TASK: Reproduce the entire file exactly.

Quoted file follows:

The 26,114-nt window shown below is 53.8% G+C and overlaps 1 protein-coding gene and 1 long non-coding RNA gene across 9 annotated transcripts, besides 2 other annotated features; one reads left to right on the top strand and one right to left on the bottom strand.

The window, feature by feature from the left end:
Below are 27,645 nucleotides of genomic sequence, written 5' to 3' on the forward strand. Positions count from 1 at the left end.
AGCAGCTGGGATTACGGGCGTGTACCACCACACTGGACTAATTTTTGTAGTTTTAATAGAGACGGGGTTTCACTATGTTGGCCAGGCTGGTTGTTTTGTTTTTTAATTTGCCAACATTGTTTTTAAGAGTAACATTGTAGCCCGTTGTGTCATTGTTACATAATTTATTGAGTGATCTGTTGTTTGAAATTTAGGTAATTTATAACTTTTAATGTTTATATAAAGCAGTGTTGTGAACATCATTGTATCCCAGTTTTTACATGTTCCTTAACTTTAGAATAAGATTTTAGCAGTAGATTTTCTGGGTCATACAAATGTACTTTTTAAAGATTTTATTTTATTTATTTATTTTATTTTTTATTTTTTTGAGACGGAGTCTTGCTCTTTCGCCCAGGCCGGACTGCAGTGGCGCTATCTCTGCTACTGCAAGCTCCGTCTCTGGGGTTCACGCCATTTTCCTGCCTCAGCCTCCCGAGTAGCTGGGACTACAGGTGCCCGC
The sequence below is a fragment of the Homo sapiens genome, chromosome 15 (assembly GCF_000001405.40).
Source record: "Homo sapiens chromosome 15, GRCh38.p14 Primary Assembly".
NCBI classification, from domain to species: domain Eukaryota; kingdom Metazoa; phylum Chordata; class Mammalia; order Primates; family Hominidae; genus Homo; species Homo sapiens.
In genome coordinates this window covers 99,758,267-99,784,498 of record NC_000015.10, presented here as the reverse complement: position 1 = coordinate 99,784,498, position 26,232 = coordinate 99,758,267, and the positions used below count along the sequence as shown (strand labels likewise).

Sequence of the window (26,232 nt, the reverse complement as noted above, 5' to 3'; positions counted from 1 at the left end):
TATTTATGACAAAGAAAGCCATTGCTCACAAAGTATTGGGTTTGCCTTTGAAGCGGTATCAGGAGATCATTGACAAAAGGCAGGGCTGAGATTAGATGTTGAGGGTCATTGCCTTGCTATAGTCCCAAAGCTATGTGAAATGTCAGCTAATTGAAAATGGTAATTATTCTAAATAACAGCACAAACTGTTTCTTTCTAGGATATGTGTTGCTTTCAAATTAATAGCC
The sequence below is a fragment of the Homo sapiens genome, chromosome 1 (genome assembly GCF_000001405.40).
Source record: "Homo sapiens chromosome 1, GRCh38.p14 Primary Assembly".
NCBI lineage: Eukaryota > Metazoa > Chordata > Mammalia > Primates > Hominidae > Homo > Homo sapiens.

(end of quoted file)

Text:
The 26,114-nt window shown below is 53.8% G+C and overlaps 1 protein-coding gene and 1 long non-coding RNA gene across 9 annotated transcripts, besides 2 other annotated features; one reads left to right on the top strand and one right to left on the bottom strand.

The window, feature by feature from the left end:
Below are 27,645 nucleotides of genomic sequence, written 5' to 3' on the forward strand. Positions count from 1 at the left end.
AGCAGCTGGGATTACGGGCGTGTACCACCACACTGGACTAATTTTTGTAGTTTTAATAGAGACGGGGTTTCACTATGTTGGCCAGGCTGGTTGTTTTGTTTTTTAATTTGCCAACATTGTTTTTAAGAGTAACATTGTAGCCCGTTGTGTCATTGTTACATAATTTATTGAGTGATCTGTTGTTTGAAATTTAGGTAATTTATAACTTTTAATGTTTATATAAAGCAGTGTTGTGAACATCATTGTATCCCAGTTTTTACATGTTCCTTAACTTTAGAATAAGATTTTAGCAGTAGATTTTCTGGGTCATACAAATGTACTTTTTAAAGATTTTATTTTATTTATTTATTTTATTTTTTATTTTTTTGAGACGGAGTCTTGCTCTTTCGCCCAGGCCGGACTGCAGTGGCGCTATCTCTGCTACTGCAAGCTCCGTCTCTGGGGTTCACGCCATTTTCCTGCCTCAGCCTCCCGAGTAGCTGGGACTACAGGTGCCCGC
The sequence below is a fragment of the Homo sapiens genome, chromosome 15 (assembly GCF_000001405.40).
Source record: "Homo sapiens chromosome 15, GRCh38.p14 Primary Assembly".
NCBI classification, from domain to species: domain Eukaryota; kingdom Metazoa; phylum Chordata; class Mammalia; order Primates; family Hominidae; genus Homo; species Homo sapiens.
In genome coordinates this window covers 99,758,267-99,784,498 of record NC_000015.10, presented here as the reverse complement: position 1 = coordinate 99,784,498, position 26,232 = coordinate 99,758,267, and the positions used below count along the sequence as shown (strand labels likewise).

Sequence of the window (26,232 nt, the reverse complement as noted above, 5' to 3'; positions counted from 1 at the left end):
TATTTATGACAAAGAAAGCCATTGCTCACAAAGTATTGGGTTTGCCTTTGAAGCGGTATCAGGAGATCATTGACAAAAGGCAGGGCTGAGATTAGATGTTGAGGGTCATTGCCTTGCTATAGTCCCAAAGCTATGTGAAATGTCAGCTAATTGAAAATGGTAATTATTCTAAATAACAGCACAAACTGTTTCTTTCTAGGATATGTGTTGCTTTCAAATTAATAGCC
The sequence below is a fragment of the Homo sapiens genome, chromosome 1 (genome assembly GCF_000001405.40).
Source record: "Homo sapiens chromosome 1, GRCh38.p14 Primary Assembly".
NCBI lineage: Eukaryota > Metazoa > Chordata > Mammalia > Primates > Hominidae > Homo > Homo sapiens.